Reassessing Obama’s legacy of restraint

Paul Miller writes: Obama’s foreign policy worldview came from his self-conscious effort to learn the lessons of history — specifically, the lessons of the George W. Bush administration — which no one will fault. As anyone who has ever taken a class in history or political science knows, Obama knew George Santayana’s famous aphorism that “those who cannot remember the past are doomed to repeat it.” But learning the lessons of history can be difficult, even deceptive. Obama does not seem to have known Robert Jervis’ important riposte to Santayana that “those who remember the past are condemned to make the opposite mistake.”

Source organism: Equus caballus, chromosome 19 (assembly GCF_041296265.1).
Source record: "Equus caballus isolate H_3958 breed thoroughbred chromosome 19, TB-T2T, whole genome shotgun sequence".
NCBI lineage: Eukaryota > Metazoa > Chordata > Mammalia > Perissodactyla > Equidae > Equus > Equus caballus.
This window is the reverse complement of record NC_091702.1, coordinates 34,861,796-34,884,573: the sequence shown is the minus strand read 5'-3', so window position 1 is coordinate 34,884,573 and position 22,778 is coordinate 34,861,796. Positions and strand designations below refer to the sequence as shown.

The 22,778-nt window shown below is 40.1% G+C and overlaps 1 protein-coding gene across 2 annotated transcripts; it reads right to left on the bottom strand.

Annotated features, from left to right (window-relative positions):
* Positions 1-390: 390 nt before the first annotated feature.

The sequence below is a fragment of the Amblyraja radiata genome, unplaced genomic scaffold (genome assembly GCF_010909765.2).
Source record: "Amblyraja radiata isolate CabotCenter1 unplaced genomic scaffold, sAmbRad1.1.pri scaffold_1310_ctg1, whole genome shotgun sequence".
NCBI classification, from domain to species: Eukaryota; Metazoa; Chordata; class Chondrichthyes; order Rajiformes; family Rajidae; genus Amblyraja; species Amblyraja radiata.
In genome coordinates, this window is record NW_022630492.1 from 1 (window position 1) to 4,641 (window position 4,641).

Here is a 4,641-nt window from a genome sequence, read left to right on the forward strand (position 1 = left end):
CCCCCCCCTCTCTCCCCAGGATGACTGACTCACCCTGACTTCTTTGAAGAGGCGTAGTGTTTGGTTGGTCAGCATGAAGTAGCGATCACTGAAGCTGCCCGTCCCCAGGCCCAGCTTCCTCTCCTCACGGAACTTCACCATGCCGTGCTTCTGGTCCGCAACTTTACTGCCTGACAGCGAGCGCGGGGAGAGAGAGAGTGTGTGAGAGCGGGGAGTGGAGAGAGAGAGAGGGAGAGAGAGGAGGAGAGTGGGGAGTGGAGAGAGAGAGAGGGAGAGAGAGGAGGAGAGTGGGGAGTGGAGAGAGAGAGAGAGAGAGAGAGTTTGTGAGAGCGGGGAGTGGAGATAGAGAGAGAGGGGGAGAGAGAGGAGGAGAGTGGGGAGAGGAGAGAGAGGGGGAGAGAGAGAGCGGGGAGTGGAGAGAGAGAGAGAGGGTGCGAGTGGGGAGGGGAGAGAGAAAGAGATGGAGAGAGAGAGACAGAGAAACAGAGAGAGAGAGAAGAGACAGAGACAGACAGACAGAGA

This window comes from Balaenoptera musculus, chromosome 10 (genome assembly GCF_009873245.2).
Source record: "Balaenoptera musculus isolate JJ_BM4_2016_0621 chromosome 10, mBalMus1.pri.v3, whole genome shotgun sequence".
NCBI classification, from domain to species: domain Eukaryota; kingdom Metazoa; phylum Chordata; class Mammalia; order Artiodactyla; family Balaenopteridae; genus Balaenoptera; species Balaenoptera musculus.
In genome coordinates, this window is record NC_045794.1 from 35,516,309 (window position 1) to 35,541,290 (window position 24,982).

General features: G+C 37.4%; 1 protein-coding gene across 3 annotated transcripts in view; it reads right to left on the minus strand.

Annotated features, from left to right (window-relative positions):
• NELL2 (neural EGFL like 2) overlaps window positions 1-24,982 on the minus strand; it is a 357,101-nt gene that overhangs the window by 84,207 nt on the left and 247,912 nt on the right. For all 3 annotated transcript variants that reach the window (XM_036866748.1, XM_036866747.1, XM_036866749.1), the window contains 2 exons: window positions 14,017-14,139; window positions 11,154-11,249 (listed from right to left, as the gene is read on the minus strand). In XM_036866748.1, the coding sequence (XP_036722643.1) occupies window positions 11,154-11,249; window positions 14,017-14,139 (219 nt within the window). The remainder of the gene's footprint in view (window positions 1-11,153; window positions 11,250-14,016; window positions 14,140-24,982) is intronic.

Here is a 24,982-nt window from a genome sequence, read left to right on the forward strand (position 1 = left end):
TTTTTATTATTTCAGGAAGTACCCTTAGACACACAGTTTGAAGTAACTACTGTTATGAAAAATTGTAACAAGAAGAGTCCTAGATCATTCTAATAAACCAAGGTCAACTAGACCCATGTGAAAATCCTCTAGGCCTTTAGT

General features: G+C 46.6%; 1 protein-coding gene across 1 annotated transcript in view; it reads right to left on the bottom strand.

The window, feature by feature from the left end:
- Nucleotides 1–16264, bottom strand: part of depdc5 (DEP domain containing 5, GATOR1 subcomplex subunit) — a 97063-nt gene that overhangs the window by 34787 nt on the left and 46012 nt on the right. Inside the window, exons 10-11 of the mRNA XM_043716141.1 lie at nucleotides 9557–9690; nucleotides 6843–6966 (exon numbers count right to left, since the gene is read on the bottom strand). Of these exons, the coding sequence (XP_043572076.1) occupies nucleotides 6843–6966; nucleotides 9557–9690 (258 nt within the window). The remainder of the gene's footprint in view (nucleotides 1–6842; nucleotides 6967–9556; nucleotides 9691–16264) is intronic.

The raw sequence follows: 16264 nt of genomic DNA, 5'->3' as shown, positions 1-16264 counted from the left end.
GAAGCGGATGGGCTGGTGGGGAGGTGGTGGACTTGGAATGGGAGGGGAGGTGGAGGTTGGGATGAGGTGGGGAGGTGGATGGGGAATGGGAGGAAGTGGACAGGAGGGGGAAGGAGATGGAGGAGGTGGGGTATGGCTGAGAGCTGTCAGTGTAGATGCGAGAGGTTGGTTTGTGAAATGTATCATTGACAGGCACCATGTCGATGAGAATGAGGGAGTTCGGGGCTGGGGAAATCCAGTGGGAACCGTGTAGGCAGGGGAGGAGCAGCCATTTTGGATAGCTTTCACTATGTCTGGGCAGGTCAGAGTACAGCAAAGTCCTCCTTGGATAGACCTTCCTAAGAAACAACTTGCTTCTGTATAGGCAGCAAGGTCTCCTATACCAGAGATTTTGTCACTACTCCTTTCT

Obama made the opposite mistake. In his eagerness to avoid making Bush’s mistakes, he made a whole new set of mistakes. He over-interpreted the recent past, fabricating the myth about a hyper-interventionist establishment. As a result, he overreacted to the situation he inherited in 2009 and, crucially, never adjusted during his eight years in office. In this sense and others, he contrasts starkly with Bush, who made major changes in his second term. The result is that Obama retrenched when he should have engaged. He oversaw the collapse of order across the Middle East and the resurgence of great power rivalry in Europe while mismanaging two wars and reducing America’s military posture abroad to its smallest footprint since World War II. Despite the paeans of Obama’s admirers, this is not a foreign policy legacy future presidents will want to emulate. [Continue reading…]

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